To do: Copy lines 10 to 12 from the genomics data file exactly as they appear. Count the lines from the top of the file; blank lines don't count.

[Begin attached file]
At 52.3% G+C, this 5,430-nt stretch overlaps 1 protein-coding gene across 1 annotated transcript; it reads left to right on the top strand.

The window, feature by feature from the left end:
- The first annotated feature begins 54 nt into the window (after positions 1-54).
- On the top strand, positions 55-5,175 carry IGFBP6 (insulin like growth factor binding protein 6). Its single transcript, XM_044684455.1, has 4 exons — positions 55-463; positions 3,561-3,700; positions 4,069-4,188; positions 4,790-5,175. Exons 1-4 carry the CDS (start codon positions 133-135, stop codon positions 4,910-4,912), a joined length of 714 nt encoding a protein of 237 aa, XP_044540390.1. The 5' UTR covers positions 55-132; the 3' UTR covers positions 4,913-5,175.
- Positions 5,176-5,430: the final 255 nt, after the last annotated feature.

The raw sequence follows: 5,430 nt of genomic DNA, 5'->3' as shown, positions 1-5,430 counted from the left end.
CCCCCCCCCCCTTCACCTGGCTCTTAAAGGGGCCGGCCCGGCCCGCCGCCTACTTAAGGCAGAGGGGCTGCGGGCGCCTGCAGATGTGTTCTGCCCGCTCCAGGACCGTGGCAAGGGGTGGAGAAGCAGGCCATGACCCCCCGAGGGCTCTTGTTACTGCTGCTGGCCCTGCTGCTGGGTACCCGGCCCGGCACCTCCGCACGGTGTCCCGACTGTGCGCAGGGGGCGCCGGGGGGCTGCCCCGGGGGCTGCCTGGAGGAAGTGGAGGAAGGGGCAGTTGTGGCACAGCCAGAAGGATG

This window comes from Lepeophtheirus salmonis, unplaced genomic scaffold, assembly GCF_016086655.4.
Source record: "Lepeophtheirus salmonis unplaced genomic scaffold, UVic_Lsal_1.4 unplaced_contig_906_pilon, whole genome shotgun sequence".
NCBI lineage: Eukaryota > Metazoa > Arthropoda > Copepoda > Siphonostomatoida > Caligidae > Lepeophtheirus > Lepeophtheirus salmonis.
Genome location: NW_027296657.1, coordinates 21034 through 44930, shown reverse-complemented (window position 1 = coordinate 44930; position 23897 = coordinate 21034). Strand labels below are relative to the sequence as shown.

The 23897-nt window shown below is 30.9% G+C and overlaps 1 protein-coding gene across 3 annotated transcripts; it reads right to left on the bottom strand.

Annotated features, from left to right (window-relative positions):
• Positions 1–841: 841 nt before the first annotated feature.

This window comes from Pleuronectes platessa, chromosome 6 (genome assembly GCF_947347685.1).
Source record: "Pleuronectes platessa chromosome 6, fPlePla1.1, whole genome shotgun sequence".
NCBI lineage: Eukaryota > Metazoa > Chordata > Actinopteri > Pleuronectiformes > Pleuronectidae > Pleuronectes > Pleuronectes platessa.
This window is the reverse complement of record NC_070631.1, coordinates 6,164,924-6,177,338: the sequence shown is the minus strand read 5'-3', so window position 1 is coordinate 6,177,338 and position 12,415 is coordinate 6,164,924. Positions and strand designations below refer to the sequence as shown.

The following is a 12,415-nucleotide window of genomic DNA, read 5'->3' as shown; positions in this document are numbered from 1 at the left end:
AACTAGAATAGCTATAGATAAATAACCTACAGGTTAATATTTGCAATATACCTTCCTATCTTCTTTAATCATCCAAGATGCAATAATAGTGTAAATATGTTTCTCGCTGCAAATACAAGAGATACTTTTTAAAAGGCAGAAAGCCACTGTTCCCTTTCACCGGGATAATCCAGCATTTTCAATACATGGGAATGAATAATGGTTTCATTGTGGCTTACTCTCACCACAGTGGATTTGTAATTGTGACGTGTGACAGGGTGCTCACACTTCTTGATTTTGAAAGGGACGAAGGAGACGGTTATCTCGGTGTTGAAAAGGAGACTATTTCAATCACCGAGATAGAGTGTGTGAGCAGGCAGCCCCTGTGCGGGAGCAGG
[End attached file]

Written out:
NCBI lineage: Eukaryota > Metazoa > Arthropoda > Copepoda > Siphonostomatoida > Caligidae > Lepeophtheirus > Lepeophtheirus salmonis.
Genome location: NW_027296657.1, coordinates 21034 through 44930, shown reverse-complemented (window position 1 = coordinate 44930; position 23897 = coordinate 21034). Strand labels below are relative to the sequence as shown.

The 23897-nt window shown below is 30.9% G+C and overlaps 1 protein-coding gene across 3 annotated transcripts; it reads right to left on the bottom strand.